The other day I reported the news NBCUniversal had pledged to the PLO delegation in Washington that it would not use the City of David settlement in occupied Silwan/East Jerusalem to film a new Indiana-Jones style archaelogical thriller called “Dig.”
While this is a step forward, there is no promise in the letter that NBCUniversal or its Israeli partner Keshet will not use other sites in occupied Jerusalem for the series. Human rights advocates remain very concerned about that possibility.
What I failed to note in that post is that NBC’s statement apparently represents a reversal: NBC’s Israeli partner was planning to use the City of David, and civil society pressure brought about a reversal. This is also good news, but it means that pressure shouldn’t let up on the broader issue: Don’t film in an illegally-occupied city.
Let me review the record here. Haaretz reports that “Palestinian pressure,” caused the producers to abandon plans for Silwan:
Some six weeks ago, Keshet and the municipality of Jerusalem announced that the series, which will deal with an FBI agent investigating the murder of a female archeologist, would be set in Jerusalem. The press release stated that “the project would be shot in the City of David and present the exciting history of the Old City.” The Israeli-American project is supported by Jerusalem Mayor Nir Barkat, and Economy Minister Naftali Bennett.
Following the announcement, PLO Executive Committee Hanan Ashrawi called on NBC not to shoot the series in the City of David. “Such a production will legitimize the annexation of Jerusalem and the destruction of the authenticity and character of the occupied city,” Ashrawi told the Ma’an Palestinian news agency.
It wasn’t just Ashrawi. Civil society groups also sent a letter to NBC, urging all people of conscience to put pressure on NBC.
We, the undersigned Palestinian civil society organizations and national institutions, condemn in the strongest terms the plan of the American TV company NBC to produce and broadcast a drama series that will give legitimacy to Israel’s policies of apartheid, ethnic cleansing and colonization in occupied Palestinian Jerusalem. The NBC’s engagement in such a film project is deeply unethical. It also entails reputational risks and legal responsibility for complicity in the serious violations of international law, war crimes and human rights abuses committed by Israel in the occupied Palestinian city. We urge the NBC’s management to respect basic standards of ethics, law and human rights of the Palestinian people and to terminate immediately all involvement in this film project. We also appeal to filmmakers, journalists, media networks and all people of conscience worldwide to support our call and engage the NBC management.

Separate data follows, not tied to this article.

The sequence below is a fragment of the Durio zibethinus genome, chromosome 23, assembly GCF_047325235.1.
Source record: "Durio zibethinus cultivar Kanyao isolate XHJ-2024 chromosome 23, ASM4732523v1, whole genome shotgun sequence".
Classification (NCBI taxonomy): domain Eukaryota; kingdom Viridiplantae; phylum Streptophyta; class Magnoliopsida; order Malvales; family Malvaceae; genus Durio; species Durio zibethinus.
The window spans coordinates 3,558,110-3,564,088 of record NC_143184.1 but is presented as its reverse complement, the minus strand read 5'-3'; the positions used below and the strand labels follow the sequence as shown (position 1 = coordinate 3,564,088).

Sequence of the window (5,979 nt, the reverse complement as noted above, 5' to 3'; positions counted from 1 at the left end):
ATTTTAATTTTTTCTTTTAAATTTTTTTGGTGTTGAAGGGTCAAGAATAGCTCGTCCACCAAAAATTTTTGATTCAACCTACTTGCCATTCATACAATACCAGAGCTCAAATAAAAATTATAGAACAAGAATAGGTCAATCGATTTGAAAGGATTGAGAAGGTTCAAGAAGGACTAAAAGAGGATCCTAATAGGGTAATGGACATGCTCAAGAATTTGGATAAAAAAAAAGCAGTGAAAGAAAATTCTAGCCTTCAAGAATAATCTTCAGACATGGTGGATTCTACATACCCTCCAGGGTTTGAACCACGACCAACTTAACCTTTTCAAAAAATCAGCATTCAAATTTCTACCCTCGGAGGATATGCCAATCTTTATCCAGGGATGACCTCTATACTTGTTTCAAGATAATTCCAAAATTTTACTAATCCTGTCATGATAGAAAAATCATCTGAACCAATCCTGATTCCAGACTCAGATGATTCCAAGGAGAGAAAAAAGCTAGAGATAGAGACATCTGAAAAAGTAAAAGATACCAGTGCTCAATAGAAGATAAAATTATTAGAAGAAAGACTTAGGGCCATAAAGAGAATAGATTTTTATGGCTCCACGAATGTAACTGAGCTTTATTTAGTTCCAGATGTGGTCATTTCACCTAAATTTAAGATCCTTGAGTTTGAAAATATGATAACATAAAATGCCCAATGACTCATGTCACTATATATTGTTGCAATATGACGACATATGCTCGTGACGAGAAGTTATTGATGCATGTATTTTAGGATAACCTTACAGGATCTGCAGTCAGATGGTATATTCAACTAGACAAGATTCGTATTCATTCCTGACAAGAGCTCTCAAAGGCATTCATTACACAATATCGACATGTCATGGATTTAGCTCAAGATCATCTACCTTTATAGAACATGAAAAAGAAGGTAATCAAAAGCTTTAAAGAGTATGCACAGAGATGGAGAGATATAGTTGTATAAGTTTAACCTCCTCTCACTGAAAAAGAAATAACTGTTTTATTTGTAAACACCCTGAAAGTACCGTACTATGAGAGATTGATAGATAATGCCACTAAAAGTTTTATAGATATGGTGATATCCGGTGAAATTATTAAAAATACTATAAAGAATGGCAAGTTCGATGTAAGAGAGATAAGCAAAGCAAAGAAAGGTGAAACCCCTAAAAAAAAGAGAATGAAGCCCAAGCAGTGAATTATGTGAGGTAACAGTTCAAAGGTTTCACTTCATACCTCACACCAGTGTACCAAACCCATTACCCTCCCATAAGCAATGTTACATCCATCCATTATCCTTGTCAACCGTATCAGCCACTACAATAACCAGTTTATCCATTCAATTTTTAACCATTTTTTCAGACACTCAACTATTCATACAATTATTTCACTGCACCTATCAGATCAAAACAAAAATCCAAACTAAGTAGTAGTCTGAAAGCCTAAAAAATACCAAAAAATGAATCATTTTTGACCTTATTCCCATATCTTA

At that time, Israeli producer, Keshet, pushed back against the protests. In this December 11 article in The Times of Israel by Debra Kamin, Keshet said that Ashrawi’s letter was premature and ill-founded. It denied it had plans for Silwan:
“There was no plan made to film the series in the City of David National Park or in the village of Silwan…Furthermore, location scouting and planning will not begin until February 2014, and any decisions regarding possible production sites will be made with respect for all concerned parties.”
That seems somewhat disingenuous. Ashrawi was just responding to what Jerusalem Mayor Nir Barkat and multiple newspapers had said in November: that the show would be in the City of David. Here are some examples:
1) Nir Barkat on Facebook in November (translated from the Hebrew):
“During my visits to LA, we developed strong connections with leaders of [the entertainment] industry in Hollywood, and when I brought them to Jerusalem to the City of David, the place where everything begun, I revealed to them the cinematic potential of the most important and fascinating in the world. They fell in love with the place that gave them the inspiration for a script of a thriller, fascinating, unique and Jerusalemite. The series will be shot in the City of David and will display the fascinating historical heritage of the Old City.”
2) Debra Kamin wrote this piece for Variety about Keshet CEO Avi Nir in November:
“The idea for the program came from Nir, who realized during Keshet retreat at the ancient tunnels in Jerusalem’s City of David that the scene was the ideal setting for a thriller. He took his idea to [Gideon] Raff, and together they selected [Tim] Kring to serve as the script’s American partner.”
3) Ha’aretz also reported that the series was slated to be in Silwan: “American TV series to be filmed at City of David: Arab residents of Silwan are less than elated at prospect.”
Most of the filming will take place in the City of David national park, in the East Jerusalem neighborhood of Silwan…. The City of David national park is one of Israel’s most popular in terms of visitors, but is also highly controversial. The park is run by the Elad organization, sanctioned by the Israel Parks and Nature Authority. Silwan residents have filed numerous complaints against Elad, which is also active settling Jewish families in the area.
4) JTA said so too:
A new drama series by Homeland creator Gideon Raff, will be filmed mostly in eastern Jerusalem. Dig will be filmed in the City of David national park located in the Silwan neighborhood as well as the Old City of Jerusalem.
5) El Ad even posted the Ha’aretz piece to its website: “Hollywood coming to city of David.”
Thus NBC’s letter saying that it won’t be coming to the city of David appears to be backing away from positions that Nir Barkat and possibly also Keshet had happily fed to the media in November– without NBC or Keshet seeming to feel any need to contradict the claims then. All indications are that NBC has pulled back due to pressure. And that people who care about human rights in occupied East Jerusalem shouldn’t let up.